By Dominic Tham
FOR about a year, almost all tertiary students in Malaysia have been following classes online due to the COVID-19 pandemic.
But this arrangement is not likely to stay long as there are major impediments with online learning, especially since Malaysia will be receiving the delivery of its COVID-19 vaccines soon, a first step in restoring “normalcy” in the country.
Be that as it may, the Ministry of Higher Education (MOHE) needs to be more proactive in alleviating the plight of students. The Ministry has been accused of not being on the ball with its COVID-19 responses.
It’s Minister Datuk Seri Dr Noraini Ahmad still cannot shake off the image as a Tik Tok Minister after her ill-advised plea last year for students holed up in hostels to record video in the popular video-sharing platform, when they were already seething with with anger over the ministry’s haphazard COVID-19 policies.
Recently, Suara Mahasiswa, a body representing tertiary students, has asked the MOHE to come with clearer guidelines on the students’ scheduled return to campuses from early March.
While the Ministry has issued SOPs on social distancing on campuses, it has been silent on students’ hostels and living quarters. The last thing we want is a repeat of the explosion in COVID-19 infections like the ones we saw involving foreign workers’ dormitories.
Like foreign workers, many students also stay in cramped living conditions to save on rental. It is common for four or five students to share a small room.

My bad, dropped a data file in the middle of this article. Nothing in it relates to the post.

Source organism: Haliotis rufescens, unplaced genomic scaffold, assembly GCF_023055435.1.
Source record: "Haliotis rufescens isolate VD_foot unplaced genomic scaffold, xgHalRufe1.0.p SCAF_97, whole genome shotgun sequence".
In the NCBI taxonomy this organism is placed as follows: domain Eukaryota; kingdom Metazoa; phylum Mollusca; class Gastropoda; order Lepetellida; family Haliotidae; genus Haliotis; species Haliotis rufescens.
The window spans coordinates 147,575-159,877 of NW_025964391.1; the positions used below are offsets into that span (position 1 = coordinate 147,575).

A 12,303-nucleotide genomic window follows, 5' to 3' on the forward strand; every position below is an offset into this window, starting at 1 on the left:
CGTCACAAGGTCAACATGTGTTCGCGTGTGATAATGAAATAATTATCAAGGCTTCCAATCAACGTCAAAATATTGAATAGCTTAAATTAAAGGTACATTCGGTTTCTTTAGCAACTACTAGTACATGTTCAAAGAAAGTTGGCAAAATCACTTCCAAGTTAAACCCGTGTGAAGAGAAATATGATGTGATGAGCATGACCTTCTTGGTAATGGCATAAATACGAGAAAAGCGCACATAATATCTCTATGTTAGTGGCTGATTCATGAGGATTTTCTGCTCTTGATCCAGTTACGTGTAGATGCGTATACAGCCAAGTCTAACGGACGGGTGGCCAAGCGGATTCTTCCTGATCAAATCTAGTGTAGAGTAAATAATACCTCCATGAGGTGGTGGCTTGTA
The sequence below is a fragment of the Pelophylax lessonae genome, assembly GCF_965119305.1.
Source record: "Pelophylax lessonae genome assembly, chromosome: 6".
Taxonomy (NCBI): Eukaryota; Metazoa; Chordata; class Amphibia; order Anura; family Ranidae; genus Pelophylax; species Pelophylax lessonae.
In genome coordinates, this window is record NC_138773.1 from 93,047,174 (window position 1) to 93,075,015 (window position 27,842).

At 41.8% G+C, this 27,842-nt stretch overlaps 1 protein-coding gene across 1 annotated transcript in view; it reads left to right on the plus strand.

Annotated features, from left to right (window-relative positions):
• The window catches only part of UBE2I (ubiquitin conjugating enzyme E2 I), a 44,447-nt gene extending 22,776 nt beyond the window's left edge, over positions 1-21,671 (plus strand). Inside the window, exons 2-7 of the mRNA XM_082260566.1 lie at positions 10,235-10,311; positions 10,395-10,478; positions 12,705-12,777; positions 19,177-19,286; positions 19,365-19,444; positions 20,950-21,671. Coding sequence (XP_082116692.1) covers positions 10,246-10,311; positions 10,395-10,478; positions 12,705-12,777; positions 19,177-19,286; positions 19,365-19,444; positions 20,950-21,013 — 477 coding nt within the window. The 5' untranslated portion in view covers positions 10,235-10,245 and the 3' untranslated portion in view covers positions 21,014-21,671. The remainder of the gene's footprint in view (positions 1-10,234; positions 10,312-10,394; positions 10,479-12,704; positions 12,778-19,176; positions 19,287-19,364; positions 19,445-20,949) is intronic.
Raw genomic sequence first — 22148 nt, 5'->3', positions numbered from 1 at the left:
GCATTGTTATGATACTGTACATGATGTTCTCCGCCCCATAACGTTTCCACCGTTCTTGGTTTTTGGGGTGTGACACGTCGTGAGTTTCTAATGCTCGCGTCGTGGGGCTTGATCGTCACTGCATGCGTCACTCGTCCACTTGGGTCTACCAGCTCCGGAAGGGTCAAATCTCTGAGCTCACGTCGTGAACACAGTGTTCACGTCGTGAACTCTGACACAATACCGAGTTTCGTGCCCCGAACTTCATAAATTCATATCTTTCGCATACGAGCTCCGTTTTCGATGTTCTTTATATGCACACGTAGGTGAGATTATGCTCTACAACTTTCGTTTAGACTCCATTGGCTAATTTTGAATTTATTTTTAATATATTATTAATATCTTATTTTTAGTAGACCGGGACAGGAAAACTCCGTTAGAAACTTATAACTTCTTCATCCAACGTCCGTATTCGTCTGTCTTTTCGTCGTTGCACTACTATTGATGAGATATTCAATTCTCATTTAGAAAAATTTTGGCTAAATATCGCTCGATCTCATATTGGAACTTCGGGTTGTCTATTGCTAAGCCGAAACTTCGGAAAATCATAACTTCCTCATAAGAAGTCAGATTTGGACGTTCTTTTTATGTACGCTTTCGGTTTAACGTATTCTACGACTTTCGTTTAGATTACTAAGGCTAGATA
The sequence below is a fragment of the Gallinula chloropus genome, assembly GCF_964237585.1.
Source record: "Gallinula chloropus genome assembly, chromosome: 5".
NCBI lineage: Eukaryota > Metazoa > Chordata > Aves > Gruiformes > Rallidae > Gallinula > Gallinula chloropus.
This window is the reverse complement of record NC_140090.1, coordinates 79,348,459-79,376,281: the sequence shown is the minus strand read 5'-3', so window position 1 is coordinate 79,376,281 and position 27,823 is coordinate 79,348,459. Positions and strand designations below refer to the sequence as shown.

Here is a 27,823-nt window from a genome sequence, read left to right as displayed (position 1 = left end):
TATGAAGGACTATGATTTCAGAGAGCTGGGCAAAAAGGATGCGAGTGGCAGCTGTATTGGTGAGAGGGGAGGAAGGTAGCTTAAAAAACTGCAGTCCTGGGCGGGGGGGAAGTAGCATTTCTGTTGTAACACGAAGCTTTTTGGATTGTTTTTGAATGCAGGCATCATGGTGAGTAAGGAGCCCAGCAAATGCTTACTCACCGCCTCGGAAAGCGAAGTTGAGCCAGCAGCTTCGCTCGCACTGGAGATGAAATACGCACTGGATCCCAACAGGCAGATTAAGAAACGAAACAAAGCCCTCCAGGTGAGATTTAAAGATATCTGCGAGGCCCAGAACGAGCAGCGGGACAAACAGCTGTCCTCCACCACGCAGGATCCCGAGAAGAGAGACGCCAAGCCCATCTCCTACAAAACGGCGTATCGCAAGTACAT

Some landlords renovate their homes to maximise the number of tenants they can rent their properties out. These then become fertile grounds to spread COVID-19, which has killed millions worldwide.
Another area the MOHE needs to look into is how to enhance the learning experience with so many physical distancing rules enforced. A large part of learning in universities is the classroom experience where students can interact and learn from the cultures and experiences of each other, especially those from foreign lands.
There are limitations to such interactions if students and lecturers are only connected remotely with each other. Discussions and lesson deliveries via video conferences cannot be as effective as that done in conventional lecture halls or tutorial rooms.
As a result, there has been a sharp decline in the number of foreign students enrolling in Malaysia following the movement control order (MCO). They have no reason to be physically present in the country, if they are just going to end up doing online classes here.
This is disconcerting as private education contributes significantly to our gross domestic product (GDP). In 2018, the sector brought in RM31.5 bil in tuition fees and cost of living to the economy.
With Malaysia aspiring to be a regional education hub, MOHE needs to quickly come up with an effective post-pandemic recovery plan to turn the industry around. – Feb 15, 2021
Dominic Tham is an avid FocusM reader.
The views expressed are solely of the author and do not necessarily reflect those of Focus Malaysia.